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MW Shut out of stimulus funds for sewer plant

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By Mallory Bilger

MOUNT WASHINGTON — It was the news that no one wanted to hear.

Mount Washington probably won’t be receiving any of the federal economic stimulus funding for its state-mandated $15 million sewage treatment plant project.

That’s not good news for city sewer customers who are preparing to pay a 17.5 percent increase on bills for the rest of 2009 to subsidize Louisville water rate increases, system improvements and the new plant.

As previously predicted by City Engineer Dave Derrick, no stimulus money most likely means customers will again be facing a 17.5 percent rate increase by June 30 of 2010 to finance the project.

Mayor Joetta Calhoun shared the sobering information with city council members and several citizens at Monday’s regular meeting. She claimed she did everything that she could to convince the state authorities in charge of allocating the funds that the project was costly and essential for the residents. The current plant runs at 80 percent capacity on a day with no rainfall.

She said the city still has a very slim chance of receiving some stimulus money if a project awarded funds fails to progress properly during its allotted time table.

“I haven’t given up. They’re going to have to keep telling me ‘No, no, no,’” Calhoun said.

The city has $3.5 million it can apply toward the project and the mayor has only been able to secure $1 million in state grant funds.

Fortunately, Calhoun said the city has been approved for a $10.5 million revolving loan with a 20 year term through the Kentucky Infrastructure Authority. The loan was awarded to the city with 3 percent interest with a .2 percent administration fee. Without it, the city would have had to seek a loan from private lenders with interest rates around 4 or 5 percent.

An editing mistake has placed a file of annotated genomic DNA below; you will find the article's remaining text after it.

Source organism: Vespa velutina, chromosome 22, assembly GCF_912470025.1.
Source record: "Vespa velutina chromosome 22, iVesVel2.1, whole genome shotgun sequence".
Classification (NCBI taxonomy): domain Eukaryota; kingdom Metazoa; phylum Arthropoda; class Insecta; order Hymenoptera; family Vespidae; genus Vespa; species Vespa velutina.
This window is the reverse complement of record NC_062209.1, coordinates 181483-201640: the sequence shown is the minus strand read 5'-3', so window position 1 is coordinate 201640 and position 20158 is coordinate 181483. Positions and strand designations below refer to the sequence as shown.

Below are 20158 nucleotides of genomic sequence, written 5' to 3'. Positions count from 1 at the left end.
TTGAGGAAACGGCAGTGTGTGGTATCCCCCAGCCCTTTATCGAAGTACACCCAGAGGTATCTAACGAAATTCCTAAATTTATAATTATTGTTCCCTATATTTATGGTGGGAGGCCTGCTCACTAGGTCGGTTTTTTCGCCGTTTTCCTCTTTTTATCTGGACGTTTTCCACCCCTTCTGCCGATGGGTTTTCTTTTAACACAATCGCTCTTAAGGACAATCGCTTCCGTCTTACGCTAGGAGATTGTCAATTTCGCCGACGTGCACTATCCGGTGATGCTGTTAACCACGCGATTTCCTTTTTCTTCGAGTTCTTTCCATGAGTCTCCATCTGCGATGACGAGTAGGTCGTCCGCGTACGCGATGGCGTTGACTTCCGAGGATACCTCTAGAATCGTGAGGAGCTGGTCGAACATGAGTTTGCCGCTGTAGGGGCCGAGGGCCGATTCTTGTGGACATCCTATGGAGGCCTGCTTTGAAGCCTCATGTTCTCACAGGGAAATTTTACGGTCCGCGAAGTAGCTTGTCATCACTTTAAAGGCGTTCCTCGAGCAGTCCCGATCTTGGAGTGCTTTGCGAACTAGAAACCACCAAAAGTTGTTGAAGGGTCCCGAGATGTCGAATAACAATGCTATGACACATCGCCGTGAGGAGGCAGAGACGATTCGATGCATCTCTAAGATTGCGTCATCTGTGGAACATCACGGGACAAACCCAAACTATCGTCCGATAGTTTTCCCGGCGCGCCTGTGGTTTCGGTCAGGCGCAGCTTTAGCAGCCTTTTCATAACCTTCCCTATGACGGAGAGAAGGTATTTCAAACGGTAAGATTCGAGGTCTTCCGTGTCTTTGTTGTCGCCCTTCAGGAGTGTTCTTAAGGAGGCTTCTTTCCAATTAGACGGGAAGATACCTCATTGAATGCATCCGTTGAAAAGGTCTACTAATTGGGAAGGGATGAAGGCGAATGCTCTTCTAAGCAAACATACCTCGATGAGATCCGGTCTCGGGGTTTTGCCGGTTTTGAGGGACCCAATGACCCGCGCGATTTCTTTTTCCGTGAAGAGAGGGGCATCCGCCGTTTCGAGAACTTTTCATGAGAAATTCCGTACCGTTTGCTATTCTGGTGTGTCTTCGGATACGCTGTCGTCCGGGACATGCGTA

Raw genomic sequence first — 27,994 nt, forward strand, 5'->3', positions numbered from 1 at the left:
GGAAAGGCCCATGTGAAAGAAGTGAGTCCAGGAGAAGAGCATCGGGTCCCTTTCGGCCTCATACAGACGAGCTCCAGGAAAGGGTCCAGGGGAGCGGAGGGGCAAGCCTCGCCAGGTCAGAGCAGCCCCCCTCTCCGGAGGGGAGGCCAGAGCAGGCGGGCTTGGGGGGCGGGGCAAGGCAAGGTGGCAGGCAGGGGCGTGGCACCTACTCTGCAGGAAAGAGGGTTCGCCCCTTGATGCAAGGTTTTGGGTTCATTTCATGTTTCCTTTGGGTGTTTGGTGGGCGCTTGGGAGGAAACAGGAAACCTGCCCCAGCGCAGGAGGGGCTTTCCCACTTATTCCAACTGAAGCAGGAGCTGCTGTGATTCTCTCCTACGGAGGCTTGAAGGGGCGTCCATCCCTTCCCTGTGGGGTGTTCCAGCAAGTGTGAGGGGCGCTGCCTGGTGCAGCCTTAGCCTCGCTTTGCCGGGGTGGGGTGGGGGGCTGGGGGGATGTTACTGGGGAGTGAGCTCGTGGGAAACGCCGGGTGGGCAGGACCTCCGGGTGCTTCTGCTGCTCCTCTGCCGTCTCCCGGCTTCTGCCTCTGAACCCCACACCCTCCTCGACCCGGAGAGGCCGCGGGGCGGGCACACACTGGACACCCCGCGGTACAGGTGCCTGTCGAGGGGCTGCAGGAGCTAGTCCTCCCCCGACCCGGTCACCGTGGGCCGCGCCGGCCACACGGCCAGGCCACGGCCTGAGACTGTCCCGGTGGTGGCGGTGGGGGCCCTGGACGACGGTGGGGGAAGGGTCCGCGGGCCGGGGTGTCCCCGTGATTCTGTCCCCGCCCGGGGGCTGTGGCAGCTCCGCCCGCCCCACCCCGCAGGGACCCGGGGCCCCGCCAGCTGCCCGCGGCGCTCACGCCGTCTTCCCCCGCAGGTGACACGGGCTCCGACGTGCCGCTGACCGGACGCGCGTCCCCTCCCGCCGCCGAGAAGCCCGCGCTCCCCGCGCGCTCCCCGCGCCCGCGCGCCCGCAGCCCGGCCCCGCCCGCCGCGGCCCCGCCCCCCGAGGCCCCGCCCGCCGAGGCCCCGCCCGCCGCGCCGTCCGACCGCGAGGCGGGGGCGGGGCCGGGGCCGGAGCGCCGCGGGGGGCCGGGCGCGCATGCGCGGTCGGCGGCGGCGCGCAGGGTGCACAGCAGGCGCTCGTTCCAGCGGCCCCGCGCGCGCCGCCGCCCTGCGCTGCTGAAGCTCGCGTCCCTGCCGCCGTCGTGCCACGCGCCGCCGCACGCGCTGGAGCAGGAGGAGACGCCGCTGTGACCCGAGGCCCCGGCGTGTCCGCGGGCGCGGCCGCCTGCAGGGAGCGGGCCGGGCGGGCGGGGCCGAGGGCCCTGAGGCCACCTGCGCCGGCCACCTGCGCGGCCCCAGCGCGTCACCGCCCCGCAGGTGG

Calhoun said the KIA approved the revolving loan with the stipulations that the city would make an additional 17.5 percent rate increase in 2010. She said KIA determined the city would be unable to repay the loan without the increase.

“It’s rather sobering,” Calhoun told the council.

Councilman Dale Walter said he hoped the city could identify additional funding before June 2010 because he didn’t feel comfortable passing another 17.5 percent increase to the customers.

“I just can’t see putting that type of burden on the people,” he said.

But councilman Barry Armstrong reminded the council that without the stimulus money the need for another increase in 2010 had already been discussed. “This is not anything that we didn’t know,” he said.

Armstrong also added that the city’s alternative — not moving forward with the project — was much more costly. If the city fails to proceed with construction, it faces fines from the Kentucky Division of Water for as much as $25,000 a day.

“I’d love to find some (additional funds) myself but I don’t know what other course of action we can take,” Armstrong said.

Why the city didn’t receive any stimulus funds is somewhat of a mystery when neighboring city Shepherdsville received $3 million for a similar project.  “There were a number of things. I’m not exactly sure where we came up short,” Calhoun told the council.

Calhoun said she was told by several state officials that Mount Washington’s median household income — $43,812  — was rather high to be awarded funds. She was told project readiness was also considered. Derrick said the project is ready to be bid out pending the Kentucky Division of Water’s approval of the city’s 201 sewage treatment facilities plan.

Calhoun said she felt that the KDW has been slow to respond when the city needed its approval of the plant’s preliminary and final design.

Derrick estimated it would be about two more weeks until the state approved the facilities plan.

The 18 month project could start as soon as July pending the state’s action. The city is under a state mandate to have the project completed by 2010. Although Calhoun said the city might miss the completion deadline, she felt the KDW would not fine the city if the project was nearing completion at the end of 2010. She said she felt that the city could argue that the state took excessive amounts of time to approve the plans.

Calhoun and the council agreed they would brainstorm to find other funding sources to help offset the additional 17.5 percent increase in 2010, but no money has been identified yet.

“We have spent countless hours . . . and we’ll continue to seek funding,” Calhoun said.